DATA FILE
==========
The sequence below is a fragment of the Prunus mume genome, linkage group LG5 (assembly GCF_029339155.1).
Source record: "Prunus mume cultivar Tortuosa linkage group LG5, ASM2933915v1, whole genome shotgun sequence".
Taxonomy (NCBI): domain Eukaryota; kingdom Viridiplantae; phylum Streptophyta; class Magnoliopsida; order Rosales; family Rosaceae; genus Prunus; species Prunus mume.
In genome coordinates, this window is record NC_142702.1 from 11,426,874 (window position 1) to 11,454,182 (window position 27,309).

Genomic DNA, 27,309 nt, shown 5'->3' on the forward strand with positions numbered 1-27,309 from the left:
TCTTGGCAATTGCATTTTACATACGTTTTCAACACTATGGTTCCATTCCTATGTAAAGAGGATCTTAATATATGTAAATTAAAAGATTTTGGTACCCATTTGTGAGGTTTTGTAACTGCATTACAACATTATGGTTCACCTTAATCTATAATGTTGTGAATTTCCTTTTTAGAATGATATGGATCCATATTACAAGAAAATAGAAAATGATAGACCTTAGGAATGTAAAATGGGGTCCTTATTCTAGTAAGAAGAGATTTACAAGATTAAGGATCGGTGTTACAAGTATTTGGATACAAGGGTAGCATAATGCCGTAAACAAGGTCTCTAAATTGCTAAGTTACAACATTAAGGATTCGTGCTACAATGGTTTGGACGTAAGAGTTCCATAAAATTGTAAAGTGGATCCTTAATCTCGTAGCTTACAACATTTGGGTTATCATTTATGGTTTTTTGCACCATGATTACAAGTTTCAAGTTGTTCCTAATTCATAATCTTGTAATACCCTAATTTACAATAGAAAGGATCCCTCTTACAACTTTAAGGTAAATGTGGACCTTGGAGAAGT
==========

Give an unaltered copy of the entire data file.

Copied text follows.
The sequence below is a fragment of the Prunus mume genome, linkage group LG5 (assembly GCF_029339155.1).
Source record: "Prunus mume cultivar Tortuosa linkage group LG5, ASM2933915v1, whole genome shotgun sequence".
Taxonomy (NCBI): domain Eukaryota; kingdom Viridiplantae; phylum Streptophyta; class Magnoliopsida; order Rosales; family Rosaceae; genus Prunus; species Prunus mume.
In genome coordinates, this window is record NC_142702.1 from 11,426,874 (window position 1) to 11,454,182 (window position 27,309).

Genomic DNA, 27,309 nt, shown 5'->3' on the forward strand with positions numbered 1-27,309 from the left:
TCTTGGCAATTGCATTTTACATACGTTTTCAACACTATGGTTCCATTCCTATGTAAAGAGGATCTTAATATATGTAAATTAAAAGATTTTGGTACCCATTTGTGAGGTTTTGTAACTGCATTACAACATTATGGTTCACCTTAATCTATAATGTTGTGAATTTCCTTTTTAGAATGATATGGATCCATATTACAAGAAAATAGAAAATGATAGACCTTAGGAATGTAAAATGGGGTCCTTATTCTAGTAAGAAGAGATTTACAAGATTAAGGATCGGTGTTACAAGTATTTGGATACAAGGGTAGCATAATGCCGTAAACAAGGTCTCTAAATTGCTAAGTTACAACATTAAGGATTCGTGCTACAATGGTTTGGACGTAAGAGTTCCATAAAATTGTAAAGTGGATCCTTAATCTCGTAGCTTACAACATTTGGGTTATCATTTATGGTTTTTTGCACCATGATTACAAGTTTCAAGTTGTTCCTAATTCATAATCTTGTAATACCCTAATTTACAATAGAAAGGATCCCTCTTACAACTTTAAGGTAAATGTGGACCTTGGAGAAGT